dr

on the interval [0, R], and with boundary conditions ψ(0) = 0 = ψ(R). This

problem arises when we solve the Schr¨dinger equation for a central potential

o

in spherical polar coordinates, and assume that the wavefunction is a function

of r only (i.e. S-wave, or l = 0). Again, we want the boundary at R to be

in¬nitely far away, but we will start with R at a large but ¬nite distance,

and then take the R ’ ∞ limit. Let us ¬rst deal with the simple case that

V (r) ≡ 0; then the solutions are

ψk (r) ∝ sin kr, (4.124)

6

Peierls was justifying why the phonon contribution to the speci¬c heat of a crystal

could be calculated by using periodic boundary conditions. Some sceptics thought that

his calculation might be wrong by factors of two.

108 CHAPTER 4. LINEAR DIFFERENTIAL OPERATORS

with eigenvalue E = k2 , and with the allowed values of being given by

kn R = nπ. Since

R

R

sin2 (kn r) dr = , (4.125)

2

0

the normalized wavefunctions are

2

ψk = sin kr, (4.126)

R

and completeness reads

∞

2

sin(kn r) sin(kn r ) = δ(r ’ r ). (4.127)

R

n=1

As R becomes large, this sum goes over to an integral:

∞

2 2

∞

sin(kn r) sin(kn r ) ’ dn sin(kr) sin(kr ),

R R

0

n=1

Rdk 2

∞

= sin(kr) sin(kr ).(4.128)

π R

0

Thus,

2 ∞

dk sin(kr) sin(kr ) = δ(r ’ r ). (4.129)

π 0

As before, the large distance, here R, no longer appears.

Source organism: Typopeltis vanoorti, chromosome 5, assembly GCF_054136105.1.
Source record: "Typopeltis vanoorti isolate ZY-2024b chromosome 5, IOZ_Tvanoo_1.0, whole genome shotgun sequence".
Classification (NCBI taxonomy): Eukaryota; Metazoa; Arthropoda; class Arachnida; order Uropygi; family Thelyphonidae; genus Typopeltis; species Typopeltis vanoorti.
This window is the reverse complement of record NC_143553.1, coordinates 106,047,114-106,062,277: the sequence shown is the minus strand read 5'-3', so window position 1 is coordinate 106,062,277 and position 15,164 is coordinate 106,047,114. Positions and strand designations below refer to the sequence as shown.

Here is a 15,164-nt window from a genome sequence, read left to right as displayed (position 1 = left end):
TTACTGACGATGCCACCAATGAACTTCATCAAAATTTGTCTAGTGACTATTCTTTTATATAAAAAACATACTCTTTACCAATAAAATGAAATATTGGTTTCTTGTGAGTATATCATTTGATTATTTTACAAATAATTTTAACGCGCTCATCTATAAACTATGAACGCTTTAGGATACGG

Now consider the more interesting problem which has the potential V (r)

included. We will assume, for simplicity, that there is an R0 such that V (r)

is zero for r > R0 . In this case, we know that the solution for r > R0 is of

the form

ψk (r) = Nk sin (kr + δ(k)) , (4.130)

where the phase shift δ(k) is a functional of the potential V . The eigenvalue

is still E = k2 .

Example: A delta-function shell. We take V (r) = »δ(r ’ a).

4.3. COMPLETENESS OF EIGENFUNCTIONS 109

ψ

»δ (r’a)

x

a

Delta function shell potential.

A solution with eigenvalue E = k2 and satisfying the boundary condition at

r = 0 is

A sin(kr), r < a,

ψ(r) = (4.131)

sin(kr + δ), r > a.

The conditions to be satis¬ed at r = a are:

i) continuity, ψ(a ’ ) = ψ(a + ) ≡ ψ(a), and

ii) jump in slope, ’ψ (a + ) + ψ (a ’ ) + »ψ(a) = 0.

Therefore,

ψ (a + ) ψ (a ’ )

’ = », (4.132)

ψ(a) ψ(a)

or

k cos(ka + δ) k cos(ka)

’ = ». (4.133)

sin(ka + δ) sin(ka)

Thus,

»

cot(ka + δ) ’ cot(ka) = , (4.134)

k

and

»

δ(k) = ’ka + cot’1 + cot ka . (4.135)

k

110 CHAPTER 4. LINEAR DIFFERENTIAL OPERATORS

δ(k)

π 2π 4π

3π

ka

’π

Phase shift as a function of k.

The graph of δ(k) is shown in the ¬gure. The allowed values of k are

required by the boundary condition

sin(kR + δ(k)) = 0 (4.136)

to satisfy

kR + δ(k) = nπ. (4.137)

This is a transcendental equation for k, and so ¬nding the individual solutions

kn is not simple. We can, however, write

1

n= kR + δ(k) (4.138)

π

and observe that, when R becomes large, only an in¬nitesimal change in k

is required to make n increment by unity. We may therefore regard n as a

“continuous” variable which we can di¬erentiate with respect to k to ¬nd

dn 1 ‚δ